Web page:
memory care

Can Improving Hearing Impact Cognitive Health?

Woman and Hearing Aid
A slow loss of hearing ability is generally viewed as a normal and accepted part of aging. It is an unfortunate reality many of us will face as we get older. About two-thirds of Americans experience some hearing loss by the time they reach their 70s. It is perceived to be so inevitable that many do not seek any treatment or remedy for hearing loss. In fact, less than 15-20 percent of people diagnosed with hearing loss even use hearing aids. However, research is now increasingly pointing to li...
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Social engagement may help slow dementia

According to new research from the Johns Hopkins Bloomberg School of Public Health, public engagement and civic activity helps the memory center in aging brains maintain its size and in some cases even grow larger. This new research recently appeared in Alzheimer's & Dementia: The Journal of the Alzheimer's Association and was drawn from a study of a Baltimore based program that matches retirees with young people in public schools to act as reading mentors. At two years in length, this s...
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Cognitive Benefits of Sleep

Everyone enjoys that feeling of waking up refreshed after a good night’s sleep. You might think that during this restful period, your brain and body have turned off or shut down to deliver this sensation of rejuvenation. But in actuality, your brain is quite actively performing many critical functions during sleep. It is for this reason that it is so important to get regular uninterrupted quality sleep so that your brain has a chance to perform these essential tasks during the night. Trash Remo...
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Proper Nutrition for Alzheimer’s Disease and Dementia

Proper eating and nutrition are important for everyone, but eating well presents particular challenges for people with Alzheimer’s disease or dementia. Individuals experiencing cognitive decline may find it increasingly difficult to keep track of mealtimes, understand healthy food choices or even how to properly use utensils. Poor nutrition for those with Alzheimer’s and dementia may also lead to worsening symptoms, behavioral problems and unhealthy weight loss. While Alzheimer’s and dementia do...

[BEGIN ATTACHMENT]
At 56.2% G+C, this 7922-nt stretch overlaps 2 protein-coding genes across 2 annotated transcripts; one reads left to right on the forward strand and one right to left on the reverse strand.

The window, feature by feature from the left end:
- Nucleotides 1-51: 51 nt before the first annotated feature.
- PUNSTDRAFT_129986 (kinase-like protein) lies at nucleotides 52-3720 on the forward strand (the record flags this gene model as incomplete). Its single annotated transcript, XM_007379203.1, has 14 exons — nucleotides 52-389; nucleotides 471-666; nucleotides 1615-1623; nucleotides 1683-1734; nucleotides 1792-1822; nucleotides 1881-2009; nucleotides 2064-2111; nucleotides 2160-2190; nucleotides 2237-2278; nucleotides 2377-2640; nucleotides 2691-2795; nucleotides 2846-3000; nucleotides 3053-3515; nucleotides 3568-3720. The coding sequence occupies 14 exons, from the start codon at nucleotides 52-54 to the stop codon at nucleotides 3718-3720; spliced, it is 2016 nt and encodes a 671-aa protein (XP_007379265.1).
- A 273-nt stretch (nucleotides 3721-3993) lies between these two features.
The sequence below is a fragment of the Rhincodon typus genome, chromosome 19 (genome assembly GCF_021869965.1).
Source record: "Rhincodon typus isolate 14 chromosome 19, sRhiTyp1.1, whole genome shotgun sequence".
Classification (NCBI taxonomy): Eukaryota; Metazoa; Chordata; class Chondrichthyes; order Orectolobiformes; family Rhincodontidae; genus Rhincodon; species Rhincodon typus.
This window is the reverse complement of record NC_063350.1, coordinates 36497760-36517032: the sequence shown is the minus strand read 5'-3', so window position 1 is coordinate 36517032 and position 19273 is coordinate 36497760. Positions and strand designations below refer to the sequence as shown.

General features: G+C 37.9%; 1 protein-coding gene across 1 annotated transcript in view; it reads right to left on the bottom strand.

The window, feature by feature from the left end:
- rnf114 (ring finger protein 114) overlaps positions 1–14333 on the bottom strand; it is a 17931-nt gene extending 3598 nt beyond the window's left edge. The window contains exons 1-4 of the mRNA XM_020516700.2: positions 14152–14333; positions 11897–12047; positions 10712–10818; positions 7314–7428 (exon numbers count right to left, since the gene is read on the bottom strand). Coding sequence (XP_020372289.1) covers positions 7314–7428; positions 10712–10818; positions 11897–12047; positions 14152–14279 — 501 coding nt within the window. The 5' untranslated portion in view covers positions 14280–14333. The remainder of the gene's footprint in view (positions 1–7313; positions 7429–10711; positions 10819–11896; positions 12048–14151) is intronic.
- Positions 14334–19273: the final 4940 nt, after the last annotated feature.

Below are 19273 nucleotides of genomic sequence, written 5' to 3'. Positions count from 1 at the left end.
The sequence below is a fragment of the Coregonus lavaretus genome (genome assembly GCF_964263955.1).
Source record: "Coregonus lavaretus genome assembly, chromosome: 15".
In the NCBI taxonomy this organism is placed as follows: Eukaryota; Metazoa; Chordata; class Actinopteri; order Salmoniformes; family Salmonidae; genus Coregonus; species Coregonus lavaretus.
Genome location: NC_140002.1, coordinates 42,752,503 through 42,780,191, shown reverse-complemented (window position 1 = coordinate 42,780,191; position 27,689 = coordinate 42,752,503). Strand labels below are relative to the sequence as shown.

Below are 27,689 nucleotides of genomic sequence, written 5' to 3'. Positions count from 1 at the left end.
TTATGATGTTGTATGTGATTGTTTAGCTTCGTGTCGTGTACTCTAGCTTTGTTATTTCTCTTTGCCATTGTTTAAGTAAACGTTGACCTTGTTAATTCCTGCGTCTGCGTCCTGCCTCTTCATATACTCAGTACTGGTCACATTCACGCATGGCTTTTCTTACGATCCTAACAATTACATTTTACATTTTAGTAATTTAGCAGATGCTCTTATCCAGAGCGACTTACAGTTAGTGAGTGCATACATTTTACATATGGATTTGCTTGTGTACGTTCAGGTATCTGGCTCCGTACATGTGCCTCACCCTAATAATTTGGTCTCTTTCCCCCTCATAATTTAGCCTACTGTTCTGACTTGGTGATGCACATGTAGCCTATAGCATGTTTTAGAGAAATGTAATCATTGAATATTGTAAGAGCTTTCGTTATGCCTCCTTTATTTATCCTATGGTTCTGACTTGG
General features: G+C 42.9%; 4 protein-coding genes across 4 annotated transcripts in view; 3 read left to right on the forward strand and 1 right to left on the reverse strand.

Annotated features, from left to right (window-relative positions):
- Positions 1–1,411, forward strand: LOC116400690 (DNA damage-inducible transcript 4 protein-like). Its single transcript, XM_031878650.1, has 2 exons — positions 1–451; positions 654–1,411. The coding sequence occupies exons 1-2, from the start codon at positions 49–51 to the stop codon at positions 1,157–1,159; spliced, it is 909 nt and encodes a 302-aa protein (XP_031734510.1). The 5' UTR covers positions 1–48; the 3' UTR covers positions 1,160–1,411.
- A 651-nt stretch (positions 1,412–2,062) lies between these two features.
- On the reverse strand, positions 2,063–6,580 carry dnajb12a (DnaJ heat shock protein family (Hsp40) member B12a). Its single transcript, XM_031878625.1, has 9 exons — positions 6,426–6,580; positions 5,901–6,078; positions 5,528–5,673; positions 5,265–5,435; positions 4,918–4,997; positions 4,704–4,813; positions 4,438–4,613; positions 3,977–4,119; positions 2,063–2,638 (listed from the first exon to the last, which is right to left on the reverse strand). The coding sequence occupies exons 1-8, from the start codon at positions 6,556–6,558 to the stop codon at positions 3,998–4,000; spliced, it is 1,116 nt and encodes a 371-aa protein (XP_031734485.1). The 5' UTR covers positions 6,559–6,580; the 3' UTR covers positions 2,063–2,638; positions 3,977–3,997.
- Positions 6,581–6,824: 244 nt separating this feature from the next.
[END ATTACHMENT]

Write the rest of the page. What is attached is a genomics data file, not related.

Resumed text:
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The Stages of Alzheimer’s

When an aging loved one starts getting forgetful, misplacing things or repeating questions, you might begin to wonder if this could be an indication of Alzheimer’s disease or dementia. It is possible that these lapses are simply a normal part of aging or possibly signs of a mild cognitive impairment unrelated to Alzheimer’s disease or dementia. If these behaviors are a concern to you or your loved one, it is important to speak with your doctor in order to get an accurate diagnosis. Alzheimer’s ...
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Is it Alzheimer’s or Just Forgetfulness?

We all forget things from time to time. You might occasionally misplace your keys or forget the name of someone you just met. When forgetfulness starts becoming more frequent, is it a sign of Alzheimer’s? The characteristic symptoms of Alzheimer’s disease include more than just occasional forgetfulness. Other signs that may indicate the presence of Alzheimer’s disease include the decline of familiar skills such as simple math or following written instructions, difficulty learning new tasks or a...
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Your Brain: Use It or Lose It

It might make intuitive sense that the more you use your brain – engaging in activities like problem-solving and complex learning – the better it will continue to function as you age. We tend to think of exercising the brain in the same way as physical exercise: the less physically or mentally active you are, the more strength and ability is lost. In other words: use it or lose it. This idea, long regarded as simple common sense, may now have been verified by science. Researchers at Iowa State ...
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Alzheimer’s and The Importance of Reminiscing

Someone with Alzheimer’s may forget a discussion from a few minutes earlier, yet recall an entire conversation from 50 years ago.  This is because the disease effects the short-term memory first.  The result is difficulty in everyday communication. For people with Alzheimer’s, their inability to communicate effectively has a ripple effect on their lives.  They begin to feel disconnected from the people around them, they don’t understand conversations and can’t express themselves accurately.  ...
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